General Motors Co executives on Wednesday will tackle one of their toughest tasks: Persuading investors that a Detroit automaker can catch up with Elon Musk and Tesla Inc as vehicles go electric.
Even as global markets reel from coronavirus fears, Tesla's valuation is outpacing that of GM and most other legacy automakers. On Tuesday, Tesla's market cap hovered around $144 billion, more than three times GM's $45 billion.
GM is by far the larger manufacturer by volume, and generates more cash and profits. But in the electric vehicle market, Tesla is the leader.
Last year, Tesla sold 367,500 electric vehicles globally, including 223,000 in the United States. GM sold just 16,400 Chevrolet Bolt EVs to U.S. buyers, and 60,000 Baojun E-Series models in China with joint venture partner SAIC Motor.
GM Chief Executive Officer Mary Barra and President Mark Reuss have ramped up electric vehicle development over the past three years, focusing on a proprietary battery, a low-cost flexible vehicle design and a blueprint for high-volume production, mainly in China.
The company has revealed its electric vehicle strategy in incremental steps - announcing the Hummer brand will be reborn as an electric pickup and partnering with Korean battery maker LG Chem to build a $2.3 billion battery plant near a shuttered GM car plant in Lordstown, Ohio. GM is now trying to put the broader picture into focus for investors.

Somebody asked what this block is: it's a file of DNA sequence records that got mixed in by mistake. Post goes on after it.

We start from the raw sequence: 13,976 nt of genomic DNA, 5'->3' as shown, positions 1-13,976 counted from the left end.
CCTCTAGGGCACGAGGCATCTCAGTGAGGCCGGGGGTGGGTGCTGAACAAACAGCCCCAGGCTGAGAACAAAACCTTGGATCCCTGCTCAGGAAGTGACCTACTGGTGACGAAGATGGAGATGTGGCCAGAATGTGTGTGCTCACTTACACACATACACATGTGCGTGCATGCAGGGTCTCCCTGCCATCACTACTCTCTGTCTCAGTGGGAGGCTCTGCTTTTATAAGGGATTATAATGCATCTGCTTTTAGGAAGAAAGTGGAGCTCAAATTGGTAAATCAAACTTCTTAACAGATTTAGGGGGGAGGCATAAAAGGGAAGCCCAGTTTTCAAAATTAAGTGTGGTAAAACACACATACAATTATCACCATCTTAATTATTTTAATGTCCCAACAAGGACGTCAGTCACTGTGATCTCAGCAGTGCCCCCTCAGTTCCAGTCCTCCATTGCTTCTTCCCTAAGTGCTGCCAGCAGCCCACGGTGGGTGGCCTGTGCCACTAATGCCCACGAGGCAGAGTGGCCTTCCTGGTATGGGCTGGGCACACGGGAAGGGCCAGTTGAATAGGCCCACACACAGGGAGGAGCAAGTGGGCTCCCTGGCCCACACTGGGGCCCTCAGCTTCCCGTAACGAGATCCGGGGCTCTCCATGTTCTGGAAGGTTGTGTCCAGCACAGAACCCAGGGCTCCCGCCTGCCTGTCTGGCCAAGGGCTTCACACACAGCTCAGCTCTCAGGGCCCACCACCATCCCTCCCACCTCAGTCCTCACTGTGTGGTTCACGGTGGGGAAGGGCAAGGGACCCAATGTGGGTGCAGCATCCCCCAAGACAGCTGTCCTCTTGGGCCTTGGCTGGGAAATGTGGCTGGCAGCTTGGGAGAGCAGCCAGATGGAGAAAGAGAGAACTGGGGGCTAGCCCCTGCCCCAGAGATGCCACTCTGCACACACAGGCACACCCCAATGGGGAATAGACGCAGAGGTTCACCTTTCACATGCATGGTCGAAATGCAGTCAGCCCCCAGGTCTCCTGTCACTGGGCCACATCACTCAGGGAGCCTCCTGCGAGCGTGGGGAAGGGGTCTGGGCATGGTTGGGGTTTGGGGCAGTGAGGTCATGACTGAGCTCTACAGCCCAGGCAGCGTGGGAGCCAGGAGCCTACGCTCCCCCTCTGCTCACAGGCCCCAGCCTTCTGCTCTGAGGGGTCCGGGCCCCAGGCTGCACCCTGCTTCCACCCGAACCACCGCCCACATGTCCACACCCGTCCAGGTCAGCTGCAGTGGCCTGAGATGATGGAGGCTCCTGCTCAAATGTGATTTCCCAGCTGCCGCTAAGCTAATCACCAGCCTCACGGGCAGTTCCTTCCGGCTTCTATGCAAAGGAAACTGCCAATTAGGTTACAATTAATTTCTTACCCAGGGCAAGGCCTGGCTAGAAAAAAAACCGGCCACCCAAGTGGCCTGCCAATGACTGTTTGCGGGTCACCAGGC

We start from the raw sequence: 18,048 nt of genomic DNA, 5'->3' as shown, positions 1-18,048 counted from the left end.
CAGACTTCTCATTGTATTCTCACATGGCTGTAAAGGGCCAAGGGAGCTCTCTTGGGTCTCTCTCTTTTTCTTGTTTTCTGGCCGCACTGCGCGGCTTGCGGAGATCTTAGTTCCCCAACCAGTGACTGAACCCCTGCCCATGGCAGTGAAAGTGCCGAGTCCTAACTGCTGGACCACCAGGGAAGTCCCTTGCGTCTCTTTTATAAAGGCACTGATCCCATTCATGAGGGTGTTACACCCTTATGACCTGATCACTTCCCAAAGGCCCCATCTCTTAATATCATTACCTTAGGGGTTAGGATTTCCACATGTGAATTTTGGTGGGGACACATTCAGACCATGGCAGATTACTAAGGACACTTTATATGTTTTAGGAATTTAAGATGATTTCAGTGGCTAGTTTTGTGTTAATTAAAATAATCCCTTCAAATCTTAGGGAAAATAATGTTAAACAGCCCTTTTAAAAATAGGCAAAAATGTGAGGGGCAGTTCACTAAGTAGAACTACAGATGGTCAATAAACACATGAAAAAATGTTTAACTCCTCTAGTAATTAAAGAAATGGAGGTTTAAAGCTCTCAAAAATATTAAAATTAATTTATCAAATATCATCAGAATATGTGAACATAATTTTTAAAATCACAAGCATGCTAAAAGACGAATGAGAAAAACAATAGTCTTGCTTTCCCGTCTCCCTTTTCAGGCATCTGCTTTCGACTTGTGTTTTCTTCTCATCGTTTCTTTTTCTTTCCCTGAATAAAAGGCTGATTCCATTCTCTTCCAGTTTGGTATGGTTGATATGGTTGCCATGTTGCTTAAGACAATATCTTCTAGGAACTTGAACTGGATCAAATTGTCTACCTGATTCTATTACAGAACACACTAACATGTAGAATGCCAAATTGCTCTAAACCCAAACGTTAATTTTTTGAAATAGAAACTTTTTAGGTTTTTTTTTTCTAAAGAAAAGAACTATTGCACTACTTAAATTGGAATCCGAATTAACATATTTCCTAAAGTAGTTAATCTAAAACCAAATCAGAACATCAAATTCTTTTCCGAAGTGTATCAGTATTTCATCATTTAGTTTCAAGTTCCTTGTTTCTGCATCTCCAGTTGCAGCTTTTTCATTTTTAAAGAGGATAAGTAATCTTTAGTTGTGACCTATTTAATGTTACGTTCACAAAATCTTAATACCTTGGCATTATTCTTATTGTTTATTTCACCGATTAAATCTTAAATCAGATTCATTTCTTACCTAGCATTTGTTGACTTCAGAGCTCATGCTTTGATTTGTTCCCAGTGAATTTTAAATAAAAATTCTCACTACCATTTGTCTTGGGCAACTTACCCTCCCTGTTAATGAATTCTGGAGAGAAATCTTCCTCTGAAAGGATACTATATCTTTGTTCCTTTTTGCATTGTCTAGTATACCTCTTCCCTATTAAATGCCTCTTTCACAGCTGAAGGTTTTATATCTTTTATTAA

GM has said it aims to reduce the cost of battery cells - the single greatest expense in electric vehicles - to less than $100 per kilowatt-hour. That in turn could slash the cost of battery packs for electric vehicles like the Chevrolet Bolt EV by up to 45%, experts say.
GM is also developing an advanced battery, in partnership with LG Chem and Japan's Honda Motor Co, that will be smaller than current EV batteries, can be charged more quickly and will provide more energy.
Musk has told investors that Tesla has battery cost and range breakthroughs in the works that it will describe at a "Battery Day" in April.
Barra has said GM plans to spend more on electric vehicles than on gasoline-powered cars over the next five years. But it has not put a figure on how much it will invest in its efforts to rival Tesla and traditional competitors such as Volkswagen AG or Ford Motor Co as the electric vehicle market develops.
Barra has, however, promised that GM will make money on electric cars by 2021.
This story has been published from a wire agency feed without modifications to the text. Only the headline has been changed.